After the Oval Room was built, visitors could pass along the hallway through the room to the Oval room. The room with 3 locks could only be opened all three key owners were present, and the room with 5 locks could only be opened when 3 of 5 keyholders were present. Considering the complicated system, there was clearly reason to fear theft of the items in the medal collection. Studies en bijdragen over Teylers Stichting naar aanleiding van het tweede eeuwfeest, P. Bouman en P. Broers, Teylers ‘Boek- en Konstzael’. De bouwgeschiedenis van het oudste museum van Nederland, sliggers, De idealen van Pieter Teyler. Website on Foundation House by Teylers Museum Museum Website page on Teylers Stichting archives
Teylers Eerste Schilderijenzaal
The Eerste Schilderijenzaal, or Painting Gallery I, is one of two art gallery rooms in Teylers Museum and is the oldest art gallery for contemporary Dutch art in the Netherlands. It was built onto the back of Teylers Oval Room in 1838, Teylers Foundation started collecting contemporary Dutch paintings in 1821. The paintings were commissioned directly from the painters or acquired at exhibitions. The first room used to display paintings was the room that is used as a print cabinet and was added to the Oval room in 1824 along with the library room upstairs. The lack of light quickly made viewing the paintings there unpopular and it was used mostly for lectures, according to the archives, the expansion was done by the foundations own building crew that was on hand for day-to-day improvements. The gallery had large curved windows like the Oval room, which have since been closed, an impression of the original windows can be seen in a charcoal sketch by Johan Conrad Greive in 1862. The collection today is based on that same group of paintings.
The gallery contains a table that was used to hold the portfolios of drawings, the selection of paintings was done mostly according to the advice of the curator and concierge, who lived in the Fundatiehuis. For the early days this was Vincent Jansz van der Vinne, Van der Vinne was replaced by Wybrand Hendriks, whose own works, those of his friends, and works by his successor Gerrit Jan Michaëlis hang in the gallery. No works by Van der Vinne are represented, who left Teylers after a disagreement with Martin van Marum, one of the first large canvases to be purchased was Storm at sea, by the marine painter Johannes Christiaan Schotel. A few years later, its counterpart was ordered, Calm sea and it is striking that, in the early period, paintings were often bought in pairs. List of painters in order, accompanied by an example hanging in the first gallery. Studies en bijdragen over Teylers Stichting naar aanleiding van het tweede eeuwfeest, a. Ouwerkerk, Romantiek aan het Spaarne. Schilderijen tot 1850 uit de collectie van Teylers Museum Haarlem, H. J.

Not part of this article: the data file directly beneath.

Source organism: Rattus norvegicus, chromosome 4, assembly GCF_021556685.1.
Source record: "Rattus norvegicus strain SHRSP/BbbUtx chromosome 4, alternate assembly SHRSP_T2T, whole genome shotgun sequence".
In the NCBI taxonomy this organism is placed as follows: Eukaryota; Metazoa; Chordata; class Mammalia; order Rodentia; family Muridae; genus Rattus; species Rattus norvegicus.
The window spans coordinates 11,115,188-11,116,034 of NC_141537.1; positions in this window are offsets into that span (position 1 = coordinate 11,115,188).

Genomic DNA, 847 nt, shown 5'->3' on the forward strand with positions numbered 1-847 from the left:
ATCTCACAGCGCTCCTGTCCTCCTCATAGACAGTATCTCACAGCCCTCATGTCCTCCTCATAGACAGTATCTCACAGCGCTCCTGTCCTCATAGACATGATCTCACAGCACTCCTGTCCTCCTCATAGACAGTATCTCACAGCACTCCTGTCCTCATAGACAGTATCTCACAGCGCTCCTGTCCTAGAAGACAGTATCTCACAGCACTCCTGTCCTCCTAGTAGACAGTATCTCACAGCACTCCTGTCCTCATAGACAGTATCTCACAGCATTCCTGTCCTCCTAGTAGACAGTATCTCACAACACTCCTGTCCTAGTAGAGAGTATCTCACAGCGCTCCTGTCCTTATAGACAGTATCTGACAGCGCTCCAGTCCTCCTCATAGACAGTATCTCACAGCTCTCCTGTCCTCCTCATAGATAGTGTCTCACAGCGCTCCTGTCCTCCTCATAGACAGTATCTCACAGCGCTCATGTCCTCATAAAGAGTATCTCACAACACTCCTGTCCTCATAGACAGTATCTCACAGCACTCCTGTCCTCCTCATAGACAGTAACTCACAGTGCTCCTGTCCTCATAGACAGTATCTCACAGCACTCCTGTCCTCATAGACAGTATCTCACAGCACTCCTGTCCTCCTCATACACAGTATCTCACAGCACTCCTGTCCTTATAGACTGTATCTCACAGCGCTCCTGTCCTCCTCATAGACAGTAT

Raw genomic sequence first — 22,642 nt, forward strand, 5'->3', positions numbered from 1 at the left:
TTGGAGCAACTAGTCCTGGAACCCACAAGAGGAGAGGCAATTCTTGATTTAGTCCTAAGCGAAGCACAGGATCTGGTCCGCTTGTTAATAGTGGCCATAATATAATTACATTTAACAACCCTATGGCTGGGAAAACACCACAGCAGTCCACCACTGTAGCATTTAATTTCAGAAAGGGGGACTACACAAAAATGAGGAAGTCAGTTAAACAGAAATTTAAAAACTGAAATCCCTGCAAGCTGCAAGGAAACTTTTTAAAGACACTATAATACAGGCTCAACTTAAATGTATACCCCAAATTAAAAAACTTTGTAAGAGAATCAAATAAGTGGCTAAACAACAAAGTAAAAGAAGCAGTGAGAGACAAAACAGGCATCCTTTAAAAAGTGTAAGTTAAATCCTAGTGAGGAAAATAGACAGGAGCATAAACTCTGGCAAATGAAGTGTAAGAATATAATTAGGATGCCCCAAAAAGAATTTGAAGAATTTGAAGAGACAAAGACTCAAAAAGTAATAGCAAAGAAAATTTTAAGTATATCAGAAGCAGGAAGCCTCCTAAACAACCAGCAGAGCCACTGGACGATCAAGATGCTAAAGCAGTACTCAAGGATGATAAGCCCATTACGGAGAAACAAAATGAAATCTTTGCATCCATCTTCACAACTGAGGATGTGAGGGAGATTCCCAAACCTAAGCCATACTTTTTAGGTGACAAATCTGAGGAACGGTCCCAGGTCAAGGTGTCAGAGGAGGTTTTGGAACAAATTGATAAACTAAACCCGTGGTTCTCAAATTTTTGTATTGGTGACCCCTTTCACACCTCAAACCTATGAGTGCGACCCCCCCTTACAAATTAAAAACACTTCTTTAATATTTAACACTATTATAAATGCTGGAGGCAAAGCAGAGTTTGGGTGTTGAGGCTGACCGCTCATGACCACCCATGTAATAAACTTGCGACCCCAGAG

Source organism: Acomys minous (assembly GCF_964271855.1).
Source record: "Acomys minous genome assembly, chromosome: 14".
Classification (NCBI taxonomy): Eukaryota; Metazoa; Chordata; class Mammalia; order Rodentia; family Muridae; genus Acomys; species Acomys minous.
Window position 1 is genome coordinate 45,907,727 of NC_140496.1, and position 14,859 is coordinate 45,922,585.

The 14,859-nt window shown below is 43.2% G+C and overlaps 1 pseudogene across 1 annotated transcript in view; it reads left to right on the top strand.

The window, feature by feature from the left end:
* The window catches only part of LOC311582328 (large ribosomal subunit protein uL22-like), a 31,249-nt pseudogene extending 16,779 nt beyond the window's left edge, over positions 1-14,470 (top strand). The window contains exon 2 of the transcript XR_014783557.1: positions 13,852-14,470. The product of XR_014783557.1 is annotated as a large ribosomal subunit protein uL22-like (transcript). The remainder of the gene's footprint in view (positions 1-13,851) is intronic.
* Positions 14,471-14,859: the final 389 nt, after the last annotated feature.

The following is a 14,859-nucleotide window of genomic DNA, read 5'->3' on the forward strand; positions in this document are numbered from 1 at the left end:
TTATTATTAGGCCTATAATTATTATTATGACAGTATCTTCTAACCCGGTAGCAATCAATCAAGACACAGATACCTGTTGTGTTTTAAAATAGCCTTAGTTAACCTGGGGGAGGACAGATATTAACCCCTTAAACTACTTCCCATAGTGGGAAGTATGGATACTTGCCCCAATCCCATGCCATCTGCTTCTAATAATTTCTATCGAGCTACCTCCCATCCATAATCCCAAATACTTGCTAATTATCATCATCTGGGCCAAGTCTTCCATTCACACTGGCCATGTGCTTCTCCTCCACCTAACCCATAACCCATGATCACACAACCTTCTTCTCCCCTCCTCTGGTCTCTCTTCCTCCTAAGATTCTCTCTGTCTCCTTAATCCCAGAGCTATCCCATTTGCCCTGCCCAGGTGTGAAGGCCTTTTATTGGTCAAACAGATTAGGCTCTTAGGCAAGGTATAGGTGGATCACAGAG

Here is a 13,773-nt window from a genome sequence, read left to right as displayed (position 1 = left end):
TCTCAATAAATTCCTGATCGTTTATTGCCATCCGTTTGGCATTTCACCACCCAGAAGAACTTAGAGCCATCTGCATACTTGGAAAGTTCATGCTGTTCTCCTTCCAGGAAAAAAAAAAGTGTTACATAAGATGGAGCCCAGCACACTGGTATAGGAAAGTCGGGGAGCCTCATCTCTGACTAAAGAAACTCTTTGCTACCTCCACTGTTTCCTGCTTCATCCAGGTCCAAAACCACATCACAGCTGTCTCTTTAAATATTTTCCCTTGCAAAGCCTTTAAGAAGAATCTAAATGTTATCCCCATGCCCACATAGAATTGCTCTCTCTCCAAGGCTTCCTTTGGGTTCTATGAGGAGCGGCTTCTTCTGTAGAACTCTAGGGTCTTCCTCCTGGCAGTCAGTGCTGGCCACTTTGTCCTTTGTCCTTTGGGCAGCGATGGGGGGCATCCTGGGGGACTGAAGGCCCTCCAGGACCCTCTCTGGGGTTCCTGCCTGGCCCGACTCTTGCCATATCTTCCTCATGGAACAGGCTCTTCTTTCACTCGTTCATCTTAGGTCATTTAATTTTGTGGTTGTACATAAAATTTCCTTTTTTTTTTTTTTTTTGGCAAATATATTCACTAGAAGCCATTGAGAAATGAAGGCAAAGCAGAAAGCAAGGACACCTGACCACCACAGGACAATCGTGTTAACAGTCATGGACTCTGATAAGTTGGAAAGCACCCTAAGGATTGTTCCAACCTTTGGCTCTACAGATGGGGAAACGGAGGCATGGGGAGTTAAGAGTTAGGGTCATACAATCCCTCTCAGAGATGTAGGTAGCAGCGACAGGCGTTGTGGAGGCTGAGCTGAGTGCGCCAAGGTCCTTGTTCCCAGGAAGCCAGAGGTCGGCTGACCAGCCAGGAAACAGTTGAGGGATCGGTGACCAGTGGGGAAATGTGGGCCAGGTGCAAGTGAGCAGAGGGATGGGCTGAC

Scholten, Catalogus met beschrijving van de schilderijender kunstverzameling van Teylers Stichting te Haarlem. Museum website on the duties of the curator and resident caretaker
When Teyler deceased in 1778, he was without children or direct family, and specified in his testament how his money was to be spent. He left money for individuals, the church and the general benefit as described above. Claims have been made by alleged family members that the testament was supposed to be limited in time to 100 years, no claims of such have been recognized in court. The Stichting was founded by five friends of Teylers, who were his executors, the first replacing director of the Teylers Stichting was Adriaan van Zeebergh, the pensionaris of the city of Haarlem, a powerful civil servant position at the time. He replaced Barnaart, who died in 1780, the foundation is governed by five directors, which are appointed via Co-option. The first directors were five of Teylers friends, Jacobus Barnaart Isaac Brand Gerard Hugaart Antoni Kuits Willem van der Vlugt Sr, the directors traditionally meet in the Grote Herenkamer at the Teylers Fundatiehuis, a room adjacent to the Oval Room of Teylers Museum. J. E.